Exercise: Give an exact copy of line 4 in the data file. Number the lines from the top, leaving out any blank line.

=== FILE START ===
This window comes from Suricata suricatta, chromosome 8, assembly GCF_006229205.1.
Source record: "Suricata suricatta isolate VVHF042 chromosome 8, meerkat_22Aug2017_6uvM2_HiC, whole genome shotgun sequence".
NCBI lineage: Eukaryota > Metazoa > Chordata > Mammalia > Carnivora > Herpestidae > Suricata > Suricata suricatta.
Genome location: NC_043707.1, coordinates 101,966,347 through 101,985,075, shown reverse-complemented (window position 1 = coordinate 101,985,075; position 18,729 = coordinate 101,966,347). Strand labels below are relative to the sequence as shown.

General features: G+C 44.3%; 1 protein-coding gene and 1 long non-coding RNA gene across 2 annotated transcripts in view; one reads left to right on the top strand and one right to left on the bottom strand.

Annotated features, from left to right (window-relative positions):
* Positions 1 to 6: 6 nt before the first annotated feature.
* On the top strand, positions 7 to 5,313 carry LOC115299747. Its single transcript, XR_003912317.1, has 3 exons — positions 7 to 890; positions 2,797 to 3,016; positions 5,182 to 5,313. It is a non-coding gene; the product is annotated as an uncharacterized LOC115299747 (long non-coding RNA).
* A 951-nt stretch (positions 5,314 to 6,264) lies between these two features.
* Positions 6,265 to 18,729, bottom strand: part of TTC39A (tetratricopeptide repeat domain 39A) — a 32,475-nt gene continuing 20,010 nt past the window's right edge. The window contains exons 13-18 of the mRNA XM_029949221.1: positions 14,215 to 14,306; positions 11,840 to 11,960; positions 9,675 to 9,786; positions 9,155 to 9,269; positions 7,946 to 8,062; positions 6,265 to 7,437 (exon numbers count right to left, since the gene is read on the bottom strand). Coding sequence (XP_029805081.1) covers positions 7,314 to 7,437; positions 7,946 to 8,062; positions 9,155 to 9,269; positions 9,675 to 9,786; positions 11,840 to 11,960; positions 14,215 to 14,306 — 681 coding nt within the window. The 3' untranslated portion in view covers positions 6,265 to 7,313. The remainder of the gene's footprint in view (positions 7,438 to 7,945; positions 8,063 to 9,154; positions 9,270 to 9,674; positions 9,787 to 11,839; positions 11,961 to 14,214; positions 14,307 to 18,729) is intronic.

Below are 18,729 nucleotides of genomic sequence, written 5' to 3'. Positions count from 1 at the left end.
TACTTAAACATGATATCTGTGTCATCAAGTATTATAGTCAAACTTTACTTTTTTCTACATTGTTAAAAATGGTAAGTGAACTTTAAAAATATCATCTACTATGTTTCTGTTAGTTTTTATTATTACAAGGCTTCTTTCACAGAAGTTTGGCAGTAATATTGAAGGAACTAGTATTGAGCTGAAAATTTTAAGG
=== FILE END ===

Genome location: NC_043707.1, coordinates 101,966,347 through 101,985,075, shown reverse-complemented (window position 1 = coordinate 101,985,075; position 18,729 = coordinate 101,966,347). Strand labels below are relative to the sequence as shown.